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A: There are those who suspect Wildflower Center volunteers are the culpable and capable culprits. Yet, others think staff members play some, albeit small, role. You can torture us with your plant questions, but we will never reveal the Green Guru's secret identity.

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Monday - March 23, 2009

From: Greenville, IN
Region: Midwest
Topic: Vines
Title: Will an ivy vine growing up my maple kill it?
Answered by: Jimmy Mills

QUESTION:

I have a ground cover ivy vine that has grown up my big maple tree. I would like to know if this will kill the tree if left, or will I kill the tree if I take it off? What should I do with it?

ANSWER:

Your ground cover ivy (you don't mention the kind) needs three things to survive; light, water, and nutrients. Your big maple tree needs the same three things; thus they are competitors. The maple tree has the advantage because of a massive root sytem to absorb water and nutrients, and because its trunk and branches can put its leaves up high in order to absorb sunlight. The ivy plant probably can get sufficient moisture and nutrients with its root system, but it most likely isn't getting enough light under the shade of the maple tree. To get more light, it needs a new strategy; grow up the big trunk and branches of the maple tree. This is why your ground cover is becoming aerial.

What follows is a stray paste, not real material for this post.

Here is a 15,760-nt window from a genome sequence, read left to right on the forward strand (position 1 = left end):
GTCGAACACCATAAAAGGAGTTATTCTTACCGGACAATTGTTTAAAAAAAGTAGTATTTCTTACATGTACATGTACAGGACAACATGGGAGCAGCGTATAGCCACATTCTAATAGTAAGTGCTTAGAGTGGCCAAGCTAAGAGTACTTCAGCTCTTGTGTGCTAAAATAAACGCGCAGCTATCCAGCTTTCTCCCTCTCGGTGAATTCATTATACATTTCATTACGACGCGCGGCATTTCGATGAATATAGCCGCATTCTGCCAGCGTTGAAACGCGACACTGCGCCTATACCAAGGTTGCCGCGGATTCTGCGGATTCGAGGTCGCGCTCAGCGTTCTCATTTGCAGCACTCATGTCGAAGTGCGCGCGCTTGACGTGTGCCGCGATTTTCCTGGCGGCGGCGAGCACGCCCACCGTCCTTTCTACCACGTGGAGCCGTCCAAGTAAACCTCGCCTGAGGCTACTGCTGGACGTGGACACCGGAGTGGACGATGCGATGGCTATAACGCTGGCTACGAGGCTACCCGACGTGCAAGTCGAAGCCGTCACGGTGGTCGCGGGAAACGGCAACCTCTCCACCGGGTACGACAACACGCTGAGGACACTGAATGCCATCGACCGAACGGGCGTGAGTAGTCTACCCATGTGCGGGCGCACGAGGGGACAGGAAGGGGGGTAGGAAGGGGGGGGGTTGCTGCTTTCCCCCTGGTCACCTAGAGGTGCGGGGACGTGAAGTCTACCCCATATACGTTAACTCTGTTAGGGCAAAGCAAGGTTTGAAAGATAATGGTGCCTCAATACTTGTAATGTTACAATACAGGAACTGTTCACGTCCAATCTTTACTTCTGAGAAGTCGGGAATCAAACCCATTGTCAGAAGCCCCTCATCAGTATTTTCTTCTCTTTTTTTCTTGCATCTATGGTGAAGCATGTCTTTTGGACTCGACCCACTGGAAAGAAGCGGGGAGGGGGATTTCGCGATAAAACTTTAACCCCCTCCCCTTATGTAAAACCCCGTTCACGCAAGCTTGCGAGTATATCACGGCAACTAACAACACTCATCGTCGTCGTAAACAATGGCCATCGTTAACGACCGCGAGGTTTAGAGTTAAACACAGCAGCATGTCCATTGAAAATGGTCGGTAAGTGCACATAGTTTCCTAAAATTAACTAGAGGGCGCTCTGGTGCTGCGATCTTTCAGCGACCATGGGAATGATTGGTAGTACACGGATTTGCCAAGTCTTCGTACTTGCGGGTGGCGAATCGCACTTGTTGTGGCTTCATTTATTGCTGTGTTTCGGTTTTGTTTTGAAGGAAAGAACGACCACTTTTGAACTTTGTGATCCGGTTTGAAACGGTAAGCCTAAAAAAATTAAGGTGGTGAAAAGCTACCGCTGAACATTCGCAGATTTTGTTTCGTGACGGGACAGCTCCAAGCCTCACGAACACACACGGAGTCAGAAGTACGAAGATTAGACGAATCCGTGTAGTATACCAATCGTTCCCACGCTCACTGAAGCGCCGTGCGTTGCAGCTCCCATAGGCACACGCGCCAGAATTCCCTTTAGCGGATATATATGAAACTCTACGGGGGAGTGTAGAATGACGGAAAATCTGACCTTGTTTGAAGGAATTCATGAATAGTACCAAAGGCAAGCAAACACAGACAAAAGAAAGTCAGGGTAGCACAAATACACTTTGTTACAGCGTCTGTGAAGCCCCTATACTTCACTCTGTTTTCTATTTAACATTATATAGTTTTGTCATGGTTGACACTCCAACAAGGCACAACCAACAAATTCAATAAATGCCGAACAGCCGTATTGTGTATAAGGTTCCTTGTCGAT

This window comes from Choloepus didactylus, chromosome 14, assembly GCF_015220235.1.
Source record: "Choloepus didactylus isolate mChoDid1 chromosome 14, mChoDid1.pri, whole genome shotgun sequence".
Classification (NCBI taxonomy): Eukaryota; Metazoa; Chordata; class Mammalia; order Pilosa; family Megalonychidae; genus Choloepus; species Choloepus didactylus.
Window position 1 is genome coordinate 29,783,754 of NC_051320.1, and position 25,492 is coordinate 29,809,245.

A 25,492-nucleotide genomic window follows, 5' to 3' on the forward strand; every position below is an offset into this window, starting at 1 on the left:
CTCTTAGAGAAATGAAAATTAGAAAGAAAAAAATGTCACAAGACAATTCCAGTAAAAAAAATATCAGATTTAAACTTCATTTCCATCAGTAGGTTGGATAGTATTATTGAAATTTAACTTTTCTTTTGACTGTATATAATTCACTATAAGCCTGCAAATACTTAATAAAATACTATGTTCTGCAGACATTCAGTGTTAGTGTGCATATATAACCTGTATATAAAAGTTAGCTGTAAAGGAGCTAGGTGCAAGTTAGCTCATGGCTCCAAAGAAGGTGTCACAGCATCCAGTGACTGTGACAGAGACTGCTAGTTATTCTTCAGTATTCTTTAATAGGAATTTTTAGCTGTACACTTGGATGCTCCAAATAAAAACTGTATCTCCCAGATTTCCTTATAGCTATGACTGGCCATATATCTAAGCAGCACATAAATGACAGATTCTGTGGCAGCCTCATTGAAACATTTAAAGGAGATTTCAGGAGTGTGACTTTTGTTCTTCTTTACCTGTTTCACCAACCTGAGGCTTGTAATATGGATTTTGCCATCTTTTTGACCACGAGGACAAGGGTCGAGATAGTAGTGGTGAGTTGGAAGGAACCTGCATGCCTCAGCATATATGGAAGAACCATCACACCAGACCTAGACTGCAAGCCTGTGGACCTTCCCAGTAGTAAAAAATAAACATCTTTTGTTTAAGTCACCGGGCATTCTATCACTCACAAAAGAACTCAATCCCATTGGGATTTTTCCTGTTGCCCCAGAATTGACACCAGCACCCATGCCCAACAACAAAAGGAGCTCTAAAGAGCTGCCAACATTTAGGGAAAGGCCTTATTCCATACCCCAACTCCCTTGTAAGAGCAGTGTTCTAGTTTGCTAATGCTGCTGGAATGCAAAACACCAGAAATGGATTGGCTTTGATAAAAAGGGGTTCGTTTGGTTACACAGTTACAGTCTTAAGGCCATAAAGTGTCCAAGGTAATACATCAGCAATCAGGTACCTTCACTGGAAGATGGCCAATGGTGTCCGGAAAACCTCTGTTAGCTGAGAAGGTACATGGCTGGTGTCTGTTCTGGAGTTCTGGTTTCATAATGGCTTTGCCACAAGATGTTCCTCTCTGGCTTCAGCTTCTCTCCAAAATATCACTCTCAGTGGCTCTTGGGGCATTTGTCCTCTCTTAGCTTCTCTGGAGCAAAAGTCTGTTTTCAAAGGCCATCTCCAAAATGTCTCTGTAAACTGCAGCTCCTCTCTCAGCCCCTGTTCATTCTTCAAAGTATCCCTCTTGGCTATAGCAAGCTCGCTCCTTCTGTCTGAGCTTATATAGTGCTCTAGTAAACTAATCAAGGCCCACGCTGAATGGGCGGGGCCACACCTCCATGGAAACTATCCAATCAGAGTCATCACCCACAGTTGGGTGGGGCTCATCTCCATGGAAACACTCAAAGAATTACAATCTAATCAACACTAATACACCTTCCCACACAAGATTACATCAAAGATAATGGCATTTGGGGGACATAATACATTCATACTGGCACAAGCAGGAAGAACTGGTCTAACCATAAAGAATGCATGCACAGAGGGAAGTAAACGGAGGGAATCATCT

Mr. Smarty Plants thinks the the answer to your first two questions is no. Generally, ivy vines won't kill trees, but  their presence on the tree is not with out some consequences. If the growth of the ivy becomes excessive, the ivy leaves may block sunlight from the maple leaves, and the weight of the ivy may weaken the limbs of the maple and cause them to break. Removing the ivy won't kill the tree. Just do it carefully so you don't damage the tree bark.

Remove? Don't remove? This a pesonal preference. These two links gives several pros and cons regarding ivy vines in trees.

Trees Atlanta

Classy Groundcovers

 

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